A contact gunshot may leave an imprint mark around the entry wound. These can give a clue as to what type of gun was involved. This was first described by Werkgartner in 1922.


When a gun discharges hot gases and flames exit the barrel along with the bullet. In a contact wound these are discharged directly into the bullet entry wound. The combination of heat, powder residue and tissue deformation can cause items at the end of the gun to be imprinted into the skin around the entry wound.


An imprint mark may be caused by a mixture of abrasion, contusion, and/or burn injury.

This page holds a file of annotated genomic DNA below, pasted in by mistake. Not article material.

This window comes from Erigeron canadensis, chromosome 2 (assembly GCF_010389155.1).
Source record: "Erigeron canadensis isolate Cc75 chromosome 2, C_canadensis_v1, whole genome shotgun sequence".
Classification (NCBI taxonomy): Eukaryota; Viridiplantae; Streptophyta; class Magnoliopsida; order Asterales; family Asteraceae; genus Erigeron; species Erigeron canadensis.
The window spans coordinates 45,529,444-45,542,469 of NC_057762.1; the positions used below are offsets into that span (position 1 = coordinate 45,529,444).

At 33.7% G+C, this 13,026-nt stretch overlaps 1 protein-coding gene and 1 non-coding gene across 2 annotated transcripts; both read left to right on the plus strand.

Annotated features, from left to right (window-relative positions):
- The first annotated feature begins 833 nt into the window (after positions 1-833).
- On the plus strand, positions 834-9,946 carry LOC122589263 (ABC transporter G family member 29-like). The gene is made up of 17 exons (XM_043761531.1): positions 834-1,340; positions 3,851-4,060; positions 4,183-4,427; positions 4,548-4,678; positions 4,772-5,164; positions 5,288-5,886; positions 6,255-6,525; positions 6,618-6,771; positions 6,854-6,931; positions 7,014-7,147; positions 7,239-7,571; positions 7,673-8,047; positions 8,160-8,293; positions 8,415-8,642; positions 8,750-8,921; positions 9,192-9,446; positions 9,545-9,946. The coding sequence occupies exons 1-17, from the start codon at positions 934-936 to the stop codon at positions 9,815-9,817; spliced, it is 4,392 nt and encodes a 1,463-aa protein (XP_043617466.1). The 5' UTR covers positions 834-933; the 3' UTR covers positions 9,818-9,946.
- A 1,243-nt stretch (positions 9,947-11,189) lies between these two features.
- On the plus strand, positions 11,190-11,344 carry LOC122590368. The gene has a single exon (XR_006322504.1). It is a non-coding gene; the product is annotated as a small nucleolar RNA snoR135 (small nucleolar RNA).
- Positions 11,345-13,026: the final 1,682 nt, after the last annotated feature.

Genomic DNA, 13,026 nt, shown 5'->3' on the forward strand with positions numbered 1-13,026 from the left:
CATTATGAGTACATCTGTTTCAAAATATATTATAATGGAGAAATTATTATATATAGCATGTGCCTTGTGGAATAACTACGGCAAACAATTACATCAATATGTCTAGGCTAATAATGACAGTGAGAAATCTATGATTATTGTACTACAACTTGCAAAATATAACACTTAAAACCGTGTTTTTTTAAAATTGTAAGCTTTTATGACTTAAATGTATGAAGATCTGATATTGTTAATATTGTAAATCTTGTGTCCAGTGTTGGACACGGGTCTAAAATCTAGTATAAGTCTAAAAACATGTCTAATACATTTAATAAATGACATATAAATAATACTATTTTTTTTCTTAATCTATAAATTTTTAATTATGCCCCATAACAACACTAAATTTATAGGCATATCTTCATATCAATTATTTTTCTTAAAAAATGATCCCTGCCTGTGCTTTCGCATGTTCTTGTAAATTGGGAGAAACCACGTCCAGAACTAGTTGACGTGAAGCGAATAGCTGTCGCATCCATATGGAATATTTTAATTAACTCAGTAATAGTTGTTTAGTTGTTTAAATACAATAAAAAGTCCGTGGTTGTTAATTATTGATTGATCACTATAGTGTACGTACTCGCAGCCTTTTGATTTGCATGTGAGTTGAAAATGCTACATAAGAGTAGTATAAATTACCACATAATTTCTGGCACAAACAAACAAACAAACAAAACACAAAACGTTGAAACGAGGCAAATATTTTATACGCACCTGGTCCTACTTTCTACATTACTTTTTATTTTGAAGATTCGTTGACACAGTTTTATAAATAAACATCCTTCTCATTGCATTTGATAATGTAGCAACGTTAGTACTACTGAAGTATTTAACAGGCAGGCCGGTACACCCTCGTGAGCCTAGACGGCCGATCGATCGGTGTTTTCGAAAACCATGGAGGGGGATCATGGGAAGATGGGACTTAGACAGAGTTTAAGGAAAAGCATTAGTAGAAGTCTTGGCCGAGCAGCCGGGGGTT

Imprint marks may include:

(1) the barrel or muzzle

(2) the front sight

(3) the recoil spring guide for an automatic pistol

(4) folded shoulder stock of a submachine gun



• Some machine guns have a collapsible stock the folds back over the barrel. with the butt stock reaching the end of the barrel.


A high resolution color photograph that includes a measurement scale can be helpful in understanding a particular contact wound.


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